My Teeth: Deep Roots into Psyche

I was originally going to title this piece, “My Bad Teeth”, and then I thought that for half a century my teeth have been hanging in there, literally. Certainly, I was not born with immaculate white teeth, as you see on TV and at the movies. My teeth have always been more of a yellowish white. I must confess that I did not treat my teeth well in my formative years. I ate too many sweets, too often, and did not listen to the sage words of my dear mother. I knew it all from a very early age. Well, I considered that I knew it all at any rate. My hard headed and opinionated self was bullet and dental caries proof. Actually, I wasn’t, but I thought that I was. Isn’t that so stereotypical of youth? We think we know it all and yet… My teeth: Deep roots into psyche, this is it.

My Crowded Mouth

I had to have four teeth pulled out forcibly by a very hairy dentist, whilst I was still a boy. I remember his hairy forearms as his gloved hands gripped the dental pliers inside my mouth. I remember the force with which he ripped those embedded teeth from my oral cavity. ‘A crowded mouth’, is that, perhaps, a metaphor for my life? Maybe, I have been stuffing things in my gob ever since in a desperate bid to replace those missing teeth? Why would God get is so wrong in determining the number of teeth I required?

The Moustachioed Dentist

So many questions and so few answers. Was my jaw too small? I think upon that day in the dental chair, ensconced in an upstairs clinic on Canning Highway just before the bridge. The moustachioed dentist with thick black hairs covering his bare forearms. The antiseptic smell of the gargle in the basin, where blood and saliva are spat out spasmodically by a heavily sedated mouth. The bright dancing light emanating from a small window high upon the wall.

My Dentist Boogying to Aretha Franklin

This may have been in the late 1960s. If this was a movie, the director may, at this point, throw in a snippet of a sound track by some universally acclaimed pop group of the time. However, I do not think that my dentist was boogying to Aretha Franklin or something by Clearance Creedwater Revival. There may have been some elevator music playing via the radio station 6IX, but I cannot truly remember. This was, I feel in my bones, or, in the roots of my missing teeth, a seminal moment in the life of me and my teeth. My teeth: Deep roots into psyche and identity.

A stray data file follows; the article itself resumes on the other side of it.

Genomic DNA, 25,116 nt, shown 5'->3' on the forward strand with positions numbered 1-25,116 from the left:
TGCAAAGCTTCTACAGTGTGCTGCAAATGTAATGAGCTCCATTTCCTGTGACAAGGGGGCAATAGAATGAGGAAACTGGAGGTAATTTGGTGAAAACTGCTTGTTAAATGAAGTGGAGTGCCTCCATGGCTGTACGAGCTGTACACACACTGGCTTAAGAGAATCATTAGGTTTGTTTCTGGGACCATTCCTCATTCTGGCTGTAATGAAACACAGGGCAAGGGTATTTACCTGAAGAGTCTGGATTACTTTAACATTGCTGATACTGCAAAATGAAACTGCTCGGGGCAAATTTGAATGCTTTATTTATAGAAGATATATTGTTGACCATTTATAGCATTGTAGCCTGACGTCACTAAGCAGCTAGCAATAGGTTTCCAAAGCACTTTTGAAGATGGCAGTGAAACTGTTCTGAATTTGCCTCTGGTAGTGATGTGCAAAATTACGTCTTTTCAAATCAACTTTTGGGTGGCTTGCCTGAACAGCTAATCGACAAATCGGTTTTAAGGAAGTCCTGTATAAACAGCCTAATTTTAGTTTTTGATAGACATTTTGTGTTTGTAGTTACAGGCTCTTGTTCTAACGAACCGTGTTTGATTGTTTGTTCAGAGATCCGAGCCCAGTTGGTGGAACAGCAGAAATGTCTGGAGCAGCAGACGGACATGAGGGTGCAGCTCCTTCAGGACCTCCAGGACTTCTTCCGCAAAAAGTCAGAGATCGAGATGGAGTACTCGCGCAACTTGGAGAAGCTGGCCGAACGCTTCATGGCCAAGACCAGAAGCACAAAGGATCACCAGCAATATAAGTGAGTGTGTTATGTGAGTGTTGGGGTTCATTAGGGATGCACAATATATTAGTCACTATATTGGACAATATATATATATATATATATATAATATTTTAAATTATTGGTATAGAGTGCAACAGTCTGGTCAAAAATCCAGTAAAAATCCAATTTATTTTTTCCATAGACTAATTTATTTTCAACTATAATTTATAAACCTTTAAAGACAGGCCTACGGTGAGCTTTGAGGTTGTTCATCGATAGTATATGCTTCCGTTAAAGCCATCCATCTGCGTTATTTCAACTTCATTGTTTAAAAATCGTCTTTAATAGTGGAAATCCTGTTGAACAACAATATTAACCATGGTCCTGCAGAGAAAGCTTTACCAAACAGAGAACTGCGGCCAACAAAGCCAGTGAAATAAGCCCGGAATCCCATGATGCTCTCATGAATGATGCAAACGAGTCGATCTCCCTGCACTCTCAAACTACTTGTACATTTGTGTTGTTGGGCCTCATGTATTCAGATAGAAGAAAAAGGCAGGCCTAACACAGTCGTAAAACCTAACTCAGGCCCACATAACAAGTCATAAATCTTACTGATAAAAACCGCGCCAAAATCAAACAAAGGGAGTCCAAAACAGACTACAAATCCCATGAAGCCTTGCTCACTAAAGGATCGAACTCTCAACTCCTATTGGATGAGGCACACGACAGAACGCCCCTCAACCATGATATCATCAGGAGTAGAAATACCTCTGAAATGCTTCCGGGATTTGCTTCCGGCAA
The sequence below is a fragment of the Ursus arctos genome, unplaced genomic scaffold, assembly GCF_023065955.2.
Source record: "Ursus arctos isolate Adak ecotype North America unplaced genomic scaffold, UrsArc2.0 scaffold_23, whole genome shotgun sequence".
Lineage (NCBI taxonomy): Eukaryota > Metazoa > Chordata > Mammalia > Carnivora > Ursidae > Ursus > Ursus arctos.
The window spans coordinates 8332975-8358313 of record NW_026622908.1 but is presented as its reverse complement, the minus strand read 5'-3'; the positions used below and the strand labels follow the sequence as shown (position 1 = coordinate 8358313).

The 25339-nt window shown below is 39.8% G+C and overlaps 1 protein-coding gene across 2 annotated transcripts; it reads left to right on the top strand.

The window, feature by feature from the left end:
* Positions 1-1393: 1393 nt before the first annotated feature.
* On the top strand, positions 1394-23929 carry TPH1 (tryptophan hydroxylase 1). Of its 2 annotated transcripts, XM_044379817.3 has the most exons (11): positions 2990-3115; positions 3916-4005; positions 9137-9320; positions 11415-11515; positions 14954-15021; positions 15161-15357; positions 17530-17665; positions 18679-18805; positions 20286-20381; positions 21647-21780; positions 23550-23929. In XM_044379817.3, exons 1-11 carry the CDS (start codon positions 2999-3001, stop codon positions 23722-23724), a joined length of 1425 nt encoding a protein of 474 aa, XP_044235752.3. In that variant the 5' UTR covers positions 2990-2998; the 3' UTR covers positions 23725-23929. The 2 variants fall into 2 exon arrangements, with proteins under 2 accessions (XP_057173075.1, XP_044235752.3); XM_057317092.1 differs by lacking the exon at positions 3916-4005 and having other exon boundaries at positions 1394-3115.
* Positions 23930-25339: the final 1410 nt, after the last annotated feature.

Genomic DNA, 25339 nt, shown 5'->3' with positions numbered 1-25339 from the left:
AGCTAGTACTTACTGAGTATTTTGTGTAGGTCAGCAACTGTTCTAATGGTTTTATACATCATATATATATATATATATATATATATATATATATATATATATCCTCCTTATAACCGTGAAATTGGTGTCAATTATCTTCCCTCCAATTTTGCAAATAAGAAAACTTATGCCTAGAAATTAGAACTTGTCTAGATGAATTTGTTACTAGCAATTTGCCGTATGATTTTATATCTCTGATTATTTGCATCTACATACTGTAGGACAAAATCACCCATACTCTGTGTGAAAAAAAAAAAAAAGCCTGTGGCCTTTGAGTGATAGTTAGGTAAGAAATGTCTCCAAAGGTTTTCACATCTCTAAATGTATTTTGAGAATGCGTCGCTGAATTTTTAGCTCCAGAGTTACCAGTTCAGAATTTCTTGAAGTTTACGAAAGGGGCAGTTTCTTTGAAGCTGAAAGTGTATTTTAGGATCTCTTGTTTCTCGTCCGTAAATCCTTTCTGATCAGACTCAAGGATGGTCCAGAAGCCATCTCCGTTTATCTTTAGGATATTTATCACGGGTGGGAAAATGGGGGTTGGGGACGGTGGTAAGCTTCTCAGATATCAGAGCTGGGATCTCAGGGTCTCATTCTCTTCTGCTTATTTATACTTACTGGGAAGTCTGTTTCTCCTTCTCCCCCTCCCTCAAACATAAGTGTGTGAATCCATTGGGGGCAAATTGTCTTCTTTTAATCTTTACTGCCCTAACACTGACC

Check out this dental clinic, as a fine example of modern dentistry in Australia in 2018. The differences between now and back then are many and profound. Pain was a prosaic part of the dental experience back in the good old days. It was a torture chamber, with those instruments of torture laid out in their gleaming pointedness on trays by my side. The proud dentist and his whining electric drill. Why do dentists, always, start conversation when they have their hands down your throat? I can see that hooked pointy tool and feel its bite inside my mouth, as he scrapped and tugged at my teeth.

I have avoided dentists ever since. I have only attended their clinics under sufferance and duress. I have been forced to seek out their special skills in a bid to end the nerve pain inside my head. I have always been fascinated by the fact that, in Australia, teeth are not considered to be part of the human body. They are not covered by our universal healthcare. Teeth, like dentists, sit outside of the normal universe. The torturous nature of a visit to the dentist is compounded by the fact that you must pay for the privilege. Medicare ducks and weaves away from any responsibility for our teeth.  Strangely, the state of our teeth impacts heavily upon our overall health but is not covered by our socialised health insurance. We must seek out private health insurance, if we wish to offset some of the cost of visiting the dentist. Such a benign phrase, ‘visiting the dentist’, it makes one think of the Nazis and their institutional care of the disabled and the elderly during the 1930s. Obfuscation and deception lie at the heart of these matters. Of course, today the pain relief options are numerous at most modern dental clinics. One can be transported to a state of nerveless nirvana by a cornucopia of drugs. Still, the high-powered scream of the electric drill leaves my sensitive nature full of holes. I open my mouth as widely as I can and try and surrender to the torture going on inside my oral cavity. I think to myself, ‘this too will pass’. I desperately hope that it will, at any rate.

I have had several teeth removed due to decay over the decades that have passed since my quartet of teeth were removed as a boy. I have chosen to have them removed rather than pay the exorbitant cost of caps and bridges outlined by various dentists over the years. I think to myself, as I recline uncomfortably on the dental couch pondering my choices, “am I potentially paying for your children to attend expensive private schools?” I remember Barry Humphries writing about an Australian dentist exorbitantly charging wealthy Africans in London for completely unnecessary dental work on their perfect white teeth during the 1960s. Of course, I am sure that the greater majority of dentists are fine upstanding human beings. Someone always quotes the fact that dentists have one of the highest rates of suicide in our community. Not sure if that is true or an urban myth.

Teeth represent what we bite into things with. Our ability to chomp down on life. Have you ever seen a molar and its root or a photo of one? Mine, when it was extracted in all its decayed glory, reminded me of a Klingon warrior from Star Trek. It was pre-historic, and it gleamed dully with broken embedded old fillings made of metal. Instead of wearing a shark’s tooth around my neck, I could have worn my own tooth. What would that say of me I wonder? Weirdo? Bloke with a problem? Fixated on remnants of his youth? All of the above?